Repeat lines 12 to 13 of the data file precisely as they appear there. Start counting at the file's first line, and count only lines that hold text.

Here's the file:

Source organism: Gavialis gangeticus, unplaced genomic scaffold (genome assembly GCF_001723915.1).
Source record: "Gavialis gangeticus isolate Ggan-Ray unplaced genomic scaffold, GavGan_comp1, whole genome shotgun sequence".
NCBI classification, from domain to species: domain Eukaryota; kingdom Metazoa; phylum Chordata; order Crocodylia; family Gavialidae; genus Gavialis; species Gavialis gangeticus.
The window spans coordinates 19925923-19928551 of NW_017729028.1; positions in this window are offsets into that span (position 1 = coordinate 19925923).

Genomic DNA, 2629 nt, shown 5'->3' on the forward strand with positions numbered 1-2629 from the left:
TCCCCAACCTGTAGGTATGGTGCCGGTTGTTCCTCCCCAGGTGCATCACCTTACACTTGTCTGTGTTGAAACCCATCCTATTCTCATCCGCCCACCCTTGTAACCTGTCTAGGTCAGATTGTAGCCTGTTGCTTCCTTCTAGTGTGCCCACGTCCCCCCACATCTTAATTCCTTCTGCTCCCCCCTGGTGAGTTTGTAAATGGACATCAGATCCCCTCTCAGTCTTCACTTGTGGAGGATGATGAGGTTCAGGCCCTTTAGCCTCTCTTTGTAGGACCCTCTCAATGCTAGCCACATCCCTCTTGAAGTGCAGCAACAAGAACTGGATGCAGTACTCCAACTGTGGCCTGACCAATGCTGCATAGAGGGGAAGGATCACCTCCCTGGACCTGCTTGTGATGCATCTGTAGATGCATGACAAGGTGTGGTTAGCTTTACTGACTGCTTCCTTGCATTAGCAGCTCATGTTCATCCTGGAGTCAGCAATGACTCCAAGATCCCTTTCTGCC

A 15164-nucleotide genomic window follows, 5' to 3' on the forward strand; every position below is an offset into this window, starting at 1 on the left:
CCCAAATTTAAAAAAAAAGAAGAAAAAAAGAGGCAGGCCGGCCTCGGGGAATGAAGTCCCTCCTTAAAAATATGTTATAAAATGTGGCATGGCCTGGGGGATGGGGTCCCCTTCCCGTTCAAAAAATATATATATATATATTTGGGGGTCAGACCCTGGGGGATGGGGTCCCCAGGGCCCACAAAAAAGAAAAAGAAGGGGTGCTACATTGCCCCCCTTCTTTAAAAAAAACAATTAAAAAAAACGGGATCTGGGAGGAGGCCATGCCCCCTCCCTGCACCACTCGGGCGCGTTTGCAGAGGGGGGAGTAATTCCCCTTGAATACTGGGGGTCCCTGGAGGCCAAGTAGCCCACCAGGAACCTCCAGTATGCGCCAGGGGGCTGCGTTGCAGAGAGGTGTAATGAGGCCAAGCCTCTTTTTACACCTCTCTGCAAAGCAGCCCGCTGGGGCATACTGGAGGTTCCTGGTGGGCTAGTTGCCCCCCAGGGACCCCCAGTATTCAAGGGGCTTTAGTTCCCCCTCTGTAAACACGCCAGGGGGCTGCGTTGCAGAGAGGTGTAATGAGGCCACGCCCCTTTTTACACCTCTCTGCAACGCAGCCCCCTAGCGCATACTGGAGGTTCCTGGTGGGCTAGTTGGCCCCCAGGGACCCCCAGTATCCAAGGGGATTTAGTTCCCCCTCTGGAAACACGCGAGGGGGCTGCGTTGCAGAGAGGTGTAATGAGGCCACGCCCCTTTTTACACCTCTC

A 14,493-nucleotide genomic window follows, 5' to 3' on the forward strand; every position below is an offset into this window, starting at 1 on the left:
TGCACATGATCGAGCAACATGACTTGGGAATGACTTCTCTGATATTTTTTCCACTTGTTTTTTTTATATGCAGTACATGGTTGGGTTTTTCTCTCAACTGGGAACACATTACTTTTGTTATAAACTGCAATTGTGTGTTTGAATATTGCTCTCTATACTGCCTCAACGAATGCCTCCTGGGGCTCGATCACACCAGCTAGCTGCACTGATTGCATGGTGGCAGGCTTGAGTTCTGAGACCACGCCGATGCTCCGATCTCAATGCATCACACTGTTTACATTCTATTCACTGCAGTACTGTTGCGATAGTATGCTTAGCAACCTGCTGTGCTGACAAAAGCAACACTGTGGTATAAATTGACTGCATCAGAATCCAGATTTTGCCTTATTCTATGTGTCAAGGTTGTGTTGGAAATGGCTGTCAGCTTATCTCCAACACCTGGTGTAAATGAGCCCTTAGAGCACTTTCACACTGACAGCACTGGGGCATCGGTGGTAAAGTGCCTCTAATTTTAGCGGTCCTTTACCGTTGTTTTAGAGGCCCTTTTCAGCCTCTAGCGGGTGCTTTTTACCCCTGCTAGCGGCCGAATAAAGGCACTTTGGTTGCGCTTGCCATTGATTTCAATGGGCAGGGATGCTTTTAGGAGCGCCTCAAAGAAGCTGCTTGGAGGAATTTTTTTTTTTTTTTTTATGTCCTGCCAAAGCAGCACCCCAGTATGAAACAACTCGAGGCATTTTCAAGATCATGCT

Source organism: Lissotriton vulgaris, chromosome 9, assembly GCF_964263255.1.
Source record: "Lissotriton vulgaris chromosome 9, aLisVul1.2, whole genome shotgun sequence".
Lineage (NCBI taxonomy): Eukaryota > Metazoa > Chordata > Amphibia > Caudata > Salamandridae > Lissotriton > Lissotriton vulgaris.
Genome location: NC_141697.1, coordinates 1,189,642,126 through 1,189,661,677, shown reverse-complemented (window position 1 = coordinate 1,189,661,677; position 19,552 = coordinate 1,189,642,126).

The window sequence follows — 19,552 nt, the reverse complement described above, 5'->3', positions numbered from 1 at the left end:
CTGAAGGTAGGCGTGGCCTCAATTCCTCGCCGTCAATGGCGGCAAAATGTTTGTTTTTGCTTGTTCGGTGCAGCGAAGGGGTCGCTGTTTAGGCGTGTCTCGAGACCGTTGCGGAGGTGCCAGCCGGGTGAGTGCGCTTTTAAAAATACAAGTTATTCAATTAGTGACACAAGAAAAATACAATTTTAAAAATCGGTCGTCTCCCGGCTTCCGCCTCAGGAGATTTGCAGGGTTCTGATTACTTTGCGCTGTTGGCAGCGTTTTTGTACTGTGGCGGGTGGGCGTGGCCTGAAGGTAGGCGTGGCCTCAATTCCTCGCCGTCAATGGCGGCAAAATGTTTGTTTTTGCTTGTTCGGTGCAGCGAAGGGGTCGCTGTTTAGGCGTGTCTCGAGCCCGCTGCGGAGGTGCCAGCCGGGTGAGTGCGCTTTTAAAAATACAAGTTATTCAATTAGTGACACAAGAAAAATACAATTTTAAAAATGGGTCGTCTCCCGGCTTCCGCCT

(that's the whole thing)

Source record: "Lissotriton vulgaris chromosome 9, aLisVul1.2, whole genome shotgun sequence".
Lineage (NCBI taxonomy): Eukaryota > Metazoa > Chordata > Amphibia > Caudata > Salamandridae > Lissotriton > Lissotriton vulgaris.